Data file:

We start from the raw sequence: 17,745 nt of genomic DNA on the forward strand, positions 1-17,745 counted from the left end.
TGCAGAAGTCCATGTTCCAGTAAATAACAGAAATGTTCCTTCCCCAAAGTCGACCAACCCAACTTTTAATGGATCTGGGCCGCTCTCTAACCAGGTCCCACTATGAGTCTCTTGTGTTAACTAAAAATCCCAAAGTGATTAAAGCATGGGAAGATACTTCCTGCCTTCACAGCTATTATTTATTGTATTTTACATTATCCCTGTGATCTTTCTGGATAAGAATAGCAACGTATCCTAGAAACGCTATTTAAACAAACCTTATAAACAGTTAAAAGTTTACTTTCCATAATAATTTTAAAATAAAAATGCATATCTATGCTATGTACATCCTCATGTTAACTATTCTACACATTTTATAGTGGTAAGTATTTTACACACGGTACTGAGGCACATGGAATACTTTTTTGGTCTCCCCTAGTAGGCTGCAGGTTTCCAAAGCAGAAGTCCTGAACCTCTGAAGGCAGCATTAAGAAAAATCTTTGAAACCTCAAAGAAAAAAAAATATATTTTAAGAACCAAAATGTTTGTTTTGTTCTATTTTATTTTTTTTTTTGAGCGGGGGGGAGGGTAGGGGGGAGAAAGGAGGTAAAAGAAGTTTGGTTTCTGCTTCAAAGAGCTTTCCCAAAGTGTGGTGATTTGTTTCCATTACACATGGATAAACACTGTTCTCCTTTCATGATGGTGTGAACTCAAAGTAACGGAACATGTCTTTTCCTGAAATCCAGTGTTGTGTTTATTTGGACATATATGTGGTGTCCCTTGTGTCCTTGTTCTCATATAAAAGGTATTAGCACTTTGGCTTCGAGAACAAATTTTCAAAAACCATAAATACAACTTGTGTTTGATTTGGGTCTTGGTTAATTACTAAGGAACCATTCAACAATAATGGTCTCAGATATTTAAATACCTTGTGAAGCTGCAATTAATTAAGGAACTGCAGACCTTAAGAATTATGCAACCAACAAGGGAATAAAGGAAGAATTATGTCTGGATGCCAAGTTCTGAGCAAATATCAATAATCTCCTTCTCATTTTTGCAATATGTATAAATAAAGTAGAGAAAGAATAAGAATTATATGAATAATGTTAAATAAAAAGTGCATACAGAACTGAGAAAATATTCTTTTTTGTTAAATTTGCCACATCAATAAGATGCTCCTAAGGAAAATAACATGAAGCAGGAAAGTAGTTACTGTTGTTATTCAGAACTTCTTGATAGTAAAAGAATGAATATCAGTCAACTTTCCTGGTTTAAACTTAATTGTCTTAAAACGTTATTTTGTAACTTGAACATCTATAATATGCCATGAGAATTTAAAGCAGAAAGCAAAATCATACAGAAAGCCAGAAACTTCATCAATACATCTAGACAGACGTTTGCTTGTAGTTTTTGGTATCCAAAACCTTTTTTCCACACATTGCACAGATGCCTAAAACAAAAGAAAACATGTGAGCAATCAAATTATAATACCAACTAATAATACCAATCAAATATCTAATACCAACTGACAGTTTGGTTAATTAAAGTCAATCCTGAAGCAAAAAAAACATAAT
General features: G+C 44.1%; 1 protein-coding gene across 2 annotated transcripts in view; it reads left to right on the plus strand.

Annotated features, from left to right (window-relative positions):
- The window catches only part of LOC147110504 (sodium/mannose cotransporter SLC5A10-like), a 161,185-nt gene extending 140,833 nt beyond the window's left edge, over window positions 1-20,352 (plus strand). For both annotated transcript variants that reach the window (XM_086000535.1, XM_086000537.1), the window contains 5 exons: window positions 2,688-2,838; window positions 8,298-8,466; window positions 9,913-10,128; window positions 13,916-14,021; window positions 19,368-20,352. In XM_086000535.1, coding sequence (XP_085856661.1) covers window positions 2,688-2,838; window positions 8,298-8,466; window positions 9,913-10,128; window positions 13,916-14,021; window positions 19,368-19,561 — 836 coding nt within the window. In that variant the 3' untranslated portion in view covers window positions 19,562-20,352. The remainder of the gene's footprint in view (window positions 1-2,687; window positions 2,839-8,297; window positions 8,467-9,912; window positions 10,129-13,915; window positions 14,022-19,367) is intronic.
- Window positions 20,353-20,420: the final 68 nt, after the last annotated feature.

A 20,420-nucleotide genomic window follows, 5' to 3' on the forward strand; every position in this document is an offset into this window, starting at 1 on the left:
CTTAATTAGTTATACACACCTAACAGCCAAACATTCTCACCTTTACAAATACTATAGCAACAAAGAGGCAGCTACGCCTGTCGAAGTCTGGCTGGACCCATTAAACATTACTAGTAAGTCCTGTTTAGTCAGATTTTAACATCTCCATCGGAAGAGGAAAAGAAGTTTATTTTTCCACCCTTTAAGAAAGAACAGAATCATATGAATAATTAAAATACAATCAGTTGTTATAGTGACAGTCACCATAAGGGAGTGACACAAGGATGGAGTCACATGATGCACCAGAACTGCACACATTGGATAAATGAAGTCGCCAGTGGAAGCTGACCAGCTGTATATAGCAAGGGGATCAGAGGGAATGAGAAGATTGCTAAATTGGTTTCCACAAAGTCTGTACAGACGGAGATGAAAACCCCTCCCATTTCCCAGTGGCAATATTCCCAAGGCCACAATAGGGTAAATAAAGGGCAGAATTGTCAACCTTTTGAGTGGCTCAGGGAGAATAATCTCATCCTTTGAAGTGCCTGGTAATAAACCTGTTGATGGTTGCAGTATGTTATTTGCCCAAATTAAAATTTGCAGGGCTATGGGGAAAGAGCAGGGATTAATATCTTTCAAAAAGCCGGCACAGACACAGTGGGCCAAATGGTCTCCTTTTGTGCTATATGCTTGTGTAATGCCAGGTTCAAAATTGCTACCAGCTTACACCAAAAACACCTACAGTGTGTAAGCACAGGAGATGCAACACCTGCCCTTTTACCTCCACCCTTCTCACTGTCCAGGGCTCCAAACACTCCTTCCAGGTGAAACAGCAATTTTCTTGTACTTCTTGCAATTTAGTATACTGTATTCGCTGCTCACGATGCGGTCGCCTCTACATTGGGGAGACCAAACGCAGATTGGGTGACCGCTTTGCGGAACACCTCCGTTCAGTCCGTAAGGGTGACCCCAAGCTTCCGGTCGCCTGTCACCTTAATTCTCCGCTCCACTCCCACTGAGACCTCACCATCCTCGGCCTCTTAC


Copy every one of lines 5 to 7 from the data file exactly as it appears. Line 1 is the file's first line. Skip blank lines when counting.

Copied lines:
- The window catches only part of LOC147110504 (sodium/mannose cotransporter SLC5A10-like), a 161,185-nt gene extending 140,833 nt beyond the window's left edge, over window positions 1-20,352 (plus strand). For both annotated transcript variants that reach the window (XM_086000535.1, XM_086000537.1), the window contains 5 exons: window positions 2,688-2,838; window positions 8,298-8,466; window positions 9,913-10,128; window positions 13,916-14,021; window positions 19,368-20,352. In XM_086000535.1, coding sequence (XP_085856661.1) covers window positions 2,688-2,838; window positions 8,298-8,466; window positions 9,913-10,128; window positions 13,916-14,021; window positions 19,368-19,561 — 836 coding nt within the window. In that variant the 3' untranslated portion in view covers window positions 19,562-20,352. The remainder of the gene's footprint in view (window positions 1-2,687; window positions 2,839-8,297; window positions 8,467-9,912; window positions 10,129-13,915; window positions 14,022-19,367) is intronic.
- Window positions 20,353-20,420: the final 68 nt, after the last annotated feature.

A 20,420-nucleotide genomic window follows, 5' to 3' on the forward strand; every position in this document is an offset into this window, starting at 1 on the left: